Dominican Marlin

Punta Cana, Dominican Republic

A group of us stayed at Cap Cana, a beautiful resort and marina right on the eastern tip of the Dominican Republic.  I can't say enough about the place, you have to see it to believe how impressive the whole complex of Cap Cana is! 


 Fished with legendary offshore Captain Ross Clark and mate Nick aboard the Loaner and with them, we hooked several Blue Marlin in the 500lbs range and lost them after hours into the fight. We finally landed a 200lbs Blue Marlin on spinning tackle at the waypoint listed some 7 miles offshore from Cap Cana Marina. Also had another 500lbs Blue Marlin eat a 30lbs Dorado right behind the boat! Plenty of Wahoo bites and a few White Marlin strikes as well!
   
   While we were there, we also heard from the locals about some landlocked lagoons near Bavarro that had some "pescados raro y grande" (strange big fish!)  Working with the Dominian Ministry of Tourism and Juan Carlos Sanchez Villa who was the director for the Ecological Preserve of the Bavarro lagoon we organized an exploratory into the lower reaches of the lagoon. With Juan and some of the the locals, we used  machetes to cut access to the lagoon through the sawgrass that surrounded the upper lagoon and finally launched a little 10' boat that we used to explore the area!

   It was disappointing at first as part of the lagoon was over grown with hydrilla, a type of fresh water weed that chokes the water and there was very little fish life that we could see, however there was plenty of bird life to see and keep us interested along the way. Where there are birds, there is usually food fish to sustain them so our hopes were high.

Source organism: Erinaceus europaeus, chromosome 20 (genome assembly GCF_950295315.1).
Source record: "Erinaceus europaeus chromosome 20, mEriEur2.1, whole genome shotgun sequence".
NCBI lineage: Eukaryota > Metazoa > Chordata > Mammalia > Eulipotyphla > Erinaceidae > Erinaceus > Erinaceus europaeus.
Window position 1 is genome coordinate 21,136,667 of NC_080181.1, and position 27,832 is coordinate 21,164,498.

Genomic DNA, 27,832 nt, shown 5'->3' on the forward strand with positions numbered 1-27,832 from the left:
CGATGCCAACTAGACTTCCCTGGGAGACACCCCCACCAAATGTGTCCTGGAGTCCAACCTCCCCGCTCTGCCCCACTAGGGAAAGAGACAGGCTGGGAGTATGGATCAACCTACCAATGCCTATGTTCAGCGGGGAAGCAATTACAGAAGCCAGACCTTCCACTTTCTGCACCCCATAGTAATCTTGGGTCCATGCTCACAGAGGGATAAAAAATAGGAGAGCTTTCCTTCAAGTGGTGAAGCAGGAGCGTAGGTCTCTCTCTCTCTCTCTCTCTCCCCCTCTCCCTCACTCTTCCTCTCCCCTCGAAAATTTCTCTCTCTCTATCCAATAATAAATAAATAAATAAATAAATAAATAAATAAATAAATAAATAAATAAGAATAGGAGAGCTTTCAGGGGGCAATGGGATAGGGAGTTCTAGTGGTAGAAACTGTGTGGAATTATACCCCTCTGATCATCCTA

As we worked our way to the bottom of the lagoon complex, we came to a narrow channel that led into another smaller lagoon that was the closest to the coast and that was where we found the Tarpon. We caught several in the 40-50lbs class. Seemed like any part of this lower lagoon that was close to the salt water shoreline (within 300 yards) of the coastline held the largest concentration of tarpon.

  Amazing how a seemingly landlocked lagoon could sustain fish of that size! The only thing I could figure is that at time of high water and surge (such as hurricanes) the coastal saltwater intrudes into this lagoon complex and with it comes a population of fish that get trapped in there and somehow survive.

  Truly an amazing adventure for us to be the first fishermen in the area and find those tarpon in there!

 Jose Wejebe 

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Punta Cana, Dominican Republic


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